" Nursing a wounded heart today, I am wondering why relationships can be so difficult and painful. Through an unending river of tears, I am crying for a relationship that is at this moment very wounded. I am contemplating that fine line between distancing myself to protect from further pain with that of taking care not to put up walls around my heart thus keeping others from getting too close. I know that His wisdom and guidance must direct me, not my raw emotions.
In the past, I have had to distance myself from relationships in order to protect that relationship from deteriorating even more. The sad result, however, is always a feeling of loss because when it’s not whole, it doesn’t feel valued or even real. Through my current pain, I am trying to examine my heart, and the heart of man in general, to understand a bit more about how to deal with relationships with respect to our Christian walks. Why are relationships so difficult? Why do I seem to be so completely devastated when a relationship takes a turn for the worst?
I believe relationships are difficult for several reasons. First, God created us for communion with Him and with one another, but that communion was broken in the Garden. The communion between both God with man and man with man (or woman) was forever changed by that first sinful act. Though Jesus paid the price for us on the cross, until He returns, creating a new heaven and a new earth, we will continue to live in a fallen world. Perhaps this is why broken relationships are so painful; because God didn’t create us for broken relationships.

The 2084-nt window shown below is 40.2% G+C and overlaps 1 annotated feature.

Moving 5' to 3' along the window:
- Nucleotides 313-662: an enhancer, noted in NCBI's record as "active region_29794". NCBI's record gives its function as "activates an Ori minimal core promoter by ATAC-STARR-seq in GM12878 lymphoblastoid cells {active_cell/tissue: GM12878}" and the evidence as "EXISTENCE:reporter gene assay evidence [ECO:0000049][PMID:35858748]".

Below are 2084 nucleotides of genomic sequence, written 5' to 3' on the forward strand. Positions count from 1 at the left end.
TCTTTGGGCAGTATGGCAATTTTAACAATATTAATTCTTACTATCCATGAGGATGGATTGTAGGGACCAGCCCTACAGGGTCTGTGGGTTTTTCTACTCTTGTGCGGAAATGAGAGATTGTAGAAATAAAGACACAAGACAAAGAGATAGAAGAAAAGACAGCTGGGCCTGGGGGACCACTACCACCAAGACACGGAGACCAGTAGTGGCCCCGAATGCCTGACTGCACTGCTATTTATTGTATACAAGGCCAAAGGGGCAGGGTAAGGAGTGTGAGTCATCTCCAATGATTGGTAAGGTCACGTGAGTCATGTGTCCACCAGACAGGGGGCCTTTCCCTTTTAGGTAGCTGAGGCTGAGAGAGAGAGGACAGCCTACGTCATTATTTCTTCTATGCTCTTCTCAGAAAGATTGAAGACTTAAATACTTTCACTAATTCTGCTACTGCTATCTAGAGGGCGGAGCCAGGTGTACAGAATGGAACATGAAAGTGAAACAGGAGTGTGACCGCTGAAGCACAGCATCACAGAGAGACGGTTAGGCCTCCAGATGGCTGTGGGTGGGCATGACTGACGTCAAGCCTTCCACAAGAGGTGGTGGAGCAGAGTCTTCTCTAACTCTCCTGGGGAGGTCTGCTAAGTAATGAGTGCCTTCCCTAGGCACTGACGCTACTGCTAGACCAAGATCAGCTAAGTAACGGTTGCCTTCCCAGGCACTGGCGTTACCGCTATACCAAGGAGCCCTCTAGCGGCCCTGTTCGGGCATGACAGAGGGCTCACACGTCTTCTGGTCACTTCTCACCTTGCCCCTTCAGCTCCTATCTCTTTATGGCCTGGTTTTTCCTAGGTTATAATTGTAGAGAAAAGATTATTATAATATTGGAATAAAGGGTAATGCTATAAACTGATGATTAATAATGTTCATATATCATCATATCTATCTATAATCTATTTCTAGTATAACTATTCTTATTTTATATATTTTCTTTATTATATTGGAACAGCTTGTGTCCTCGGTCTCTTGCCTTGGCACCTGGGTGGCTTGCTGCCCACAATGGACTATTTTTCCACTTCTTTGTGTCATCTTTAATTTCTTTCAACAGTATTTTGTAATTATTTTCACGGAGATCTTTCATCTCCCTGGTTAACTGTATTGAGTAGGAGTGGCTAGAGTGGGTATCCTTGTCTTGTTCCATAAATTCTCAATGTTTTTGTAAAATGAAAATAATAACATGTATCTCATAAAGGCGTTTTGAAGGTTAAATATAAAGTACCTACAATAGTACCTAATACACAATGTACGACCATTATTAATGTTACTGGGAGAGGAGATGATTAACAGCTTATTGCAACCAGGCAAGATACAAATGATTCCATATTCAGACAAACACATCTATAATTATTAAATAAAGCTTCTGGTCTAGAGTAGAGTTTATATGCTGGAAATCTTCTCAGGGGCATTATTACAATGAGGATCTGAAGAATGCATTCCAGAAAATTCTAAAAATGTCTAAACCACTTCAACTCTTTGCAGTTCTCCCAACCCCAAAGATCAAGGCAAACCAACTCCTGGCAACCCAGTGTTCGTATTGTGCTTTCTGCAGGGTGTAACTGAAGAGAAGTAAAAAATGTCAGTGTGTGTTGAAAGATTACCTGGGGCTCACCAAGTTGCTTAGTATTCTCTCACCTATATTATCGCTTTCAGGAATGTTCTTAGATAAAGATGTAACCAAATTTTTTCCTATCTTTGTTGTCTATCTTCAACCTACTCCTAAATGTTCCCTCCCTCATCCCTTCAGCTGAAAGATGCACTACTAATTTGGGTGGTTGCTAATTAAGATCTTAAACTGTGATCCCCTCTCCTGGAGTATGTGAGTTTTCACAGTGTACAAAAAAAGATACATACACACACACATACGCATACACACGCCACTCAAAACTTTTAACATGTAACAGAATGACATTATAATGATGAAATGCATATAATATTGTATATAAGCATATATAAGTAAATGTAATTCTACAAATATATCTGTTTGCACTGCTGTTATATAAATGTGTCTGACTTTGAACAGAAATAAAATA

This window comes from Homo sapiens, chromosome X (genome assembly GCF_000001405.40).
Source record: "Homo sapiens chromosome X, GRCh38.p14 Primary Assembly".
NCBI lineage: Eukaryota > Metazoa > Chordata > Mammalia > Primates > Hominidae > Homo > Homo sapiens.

The Bible makes it clear that no one is good (Luke 18:19, Psalm 14:2-3, Romans 3:10), and that our hearts are evil (Jeremiah 17:9, Matthew 15:19). Though we become new creations when we belong to Christ (2 Corinthians 5:17), the flesh and the spirit still war within us (Romans 7:15). Though Christ has redeemed us by His blood, until His return and restoration, we are fallen man struggling in a fallen world.
How then do we move forward so that we walk in a manner worthy of the Lord?
First, we need to realize that strained relationships may be trials that God can use for our growth (James 1:2).
Secondly, we need to be aware that sometimes our battles are not with flesh and blood, but may be a spiritual battle (Ephesians 6:12).
Thirdly, as we have all experienced at one time or another, other fallen humans will always let us down eventually. When we put our hope and trust in fallen relationships with fallen people, eventually those relationships will fall.
Perhaps the most important truth to realize in moving forward is that God is the only One who will never fail us, leave us, or forsake us (Hebrews 13:5). There are times when we do need to protect ourselves from truly dangerous or dysfunctional relationships, but I know that God does not desire that we put walls around our hearts and keep others out in order to protect ourselves from the possibility of future pain (Galatians 6:2).
I think the key is relying on Him to fulfill that relationship that He created us for. When He alone fills our needs, we are then free to trust and let others in. Trusting Him allows us to lower our expectations of others. When our hopes, dreams, desires, needs, and wants are met in Him and Him alone, others are freed from being that hope to us.
Let us look to Christ to be everything to us. Perhaps then the relationships that we hold so dear will hurt a little less when they take an unexpected turn."